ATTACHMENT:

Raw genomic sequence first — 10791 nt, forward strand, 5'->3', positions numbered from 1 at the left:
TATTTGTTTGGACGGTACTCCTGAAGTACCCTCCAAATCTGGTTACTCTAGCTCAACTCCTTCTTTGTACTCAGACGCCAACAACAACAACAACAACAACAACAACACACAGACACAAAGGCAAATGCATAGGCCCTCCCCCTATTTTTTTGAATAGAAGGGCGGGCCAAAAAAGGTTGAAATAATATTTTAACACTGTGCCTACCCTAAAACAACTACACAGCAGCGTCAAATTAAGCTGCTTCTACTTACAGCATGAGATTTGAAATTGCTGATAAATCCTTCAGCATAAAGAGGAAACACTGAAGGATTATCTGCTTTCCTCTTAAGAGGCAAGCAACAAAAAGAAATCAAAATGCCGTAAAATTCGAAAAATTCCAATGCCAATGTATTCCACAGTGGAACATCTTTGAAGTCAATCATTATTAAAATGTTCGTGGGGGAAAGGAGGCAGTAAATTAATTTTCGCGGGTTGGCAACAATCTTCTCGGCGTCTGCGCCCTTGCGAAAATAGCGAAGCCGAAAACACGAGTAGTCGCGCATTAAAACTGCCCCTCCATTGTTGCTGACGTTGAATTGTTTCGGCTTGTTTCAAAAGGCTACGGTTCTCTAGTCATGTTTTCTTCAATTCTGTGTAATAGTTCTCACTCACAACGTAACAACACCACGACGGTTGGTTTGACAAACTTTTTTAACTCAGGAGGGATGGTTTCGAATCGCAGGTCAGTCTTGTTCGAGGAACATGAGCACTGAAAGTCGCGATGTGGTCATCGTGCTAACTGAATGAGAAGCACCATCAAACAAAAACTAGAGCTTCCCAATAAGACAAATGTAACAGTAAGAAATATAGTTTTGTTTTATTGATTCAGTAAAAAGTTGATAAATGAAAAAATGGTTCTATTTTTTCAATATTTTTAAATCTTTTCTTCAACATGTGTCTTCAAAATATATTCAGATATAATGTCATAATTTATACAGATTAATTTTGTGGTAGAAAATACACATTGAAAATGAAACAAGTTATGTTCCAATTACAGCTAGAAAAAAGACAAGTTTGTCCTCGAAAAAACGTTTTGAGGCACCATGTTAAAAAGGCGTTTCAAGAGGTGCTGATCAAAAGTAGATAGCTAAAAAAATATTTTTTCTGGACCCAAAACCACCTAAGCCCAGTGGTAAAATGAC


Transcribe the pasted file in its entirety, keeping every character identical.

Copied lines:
Raw genomic sequence first — 10791 nt, forward strand, 5'->3', positions numbered from 1 at the left:
TATTTGTTTGGACGGTACTCCTGAAGTACCCTCCAAATCTGGTTACTCTAGCTCAACTCCTTCTTTGTACTCAGACGCCAACAACAACAACAACAACAACAACAACACACAGACACAAAGGCAAATGCATAGGCCCTCCCCCTATTTTTTTGAATAGAAGGGCGGGCCAAAAAAGGTTGAAATAATATTTTAACACTGTGCCTACCCTAAAACAACTACACAGCAGCGTCAAATTAAGCTGCTTCTACTTACAGCATGAGATTTGAAATTGCTGATAAATCCTTCAGCATAAAGAGGAAACACTGAAGGATTATCTGCTTTCCTCTTAAGAGGCAAGCAACAAAAAGAAATCAAAATGCCGTAAAATTCGAAAAATTCCAATGCCAATGTATTCCACAGTGGAACATCTTTGAAGTCAATCATTATTAAAATGTTCGTGGGGGAAAGGAGGCAGTAAATTAATTTTCGCGGGTTGGCAACAATCTTCTCGGCGTCTGCGCCCTTGCGAAAATAGCGAAGCCGAAAACACGAGTAGTCGCGCATTAAAACTGCCCCTCCATTGTTGCTGACGTTGAATTGTTTCGGCTTGTTTCAAAAGGCTACGGTTCTCTAGTCATGTTTTCTTCAATTCTGTGTAATAGTTCTCACTCACAACGTAACAACACCACGACGGTTGGTTTGACAAACTTTTTTAACTCAGGAGGGATGGTTTCGAATCGCAGGTCAGTCTTGTTCGAGGAACATGAGCACTGAAAGTCGCGATGTGGTCATCGTGCTAACTGAATGAGAAGCACCATCAAACAAAAACTAGAGCTTCCCAATAAGACAAATGTAACAGTAAGAAATATAGTTTTGTTTTATTGATTCAGTAAAAAGTTGATAAATGAAAAAATGGTTCTATTTTTTCAATATTTTTAAATCTTTTCTTCAACATGTGTCTTCAAAATATATTCAGATATAATGTCATAATTTATACAGATTAATTTTGTGGTAGAAAATACACATTGAAAATGAAACAAGTTATGTTCCAATTACAGCTAGAAAAAAGACAAGTTTGTCCTCGAAAAAACGTTTTGAGGCACCATGTTAAAAAGGCGTTTCAAGAGGTGCTGATCAAAAGTAGATAGCTAAAAAAATATTTTTTCTGGACCCAAAACCACCTAAGCCCAGTGGTAAAATGAC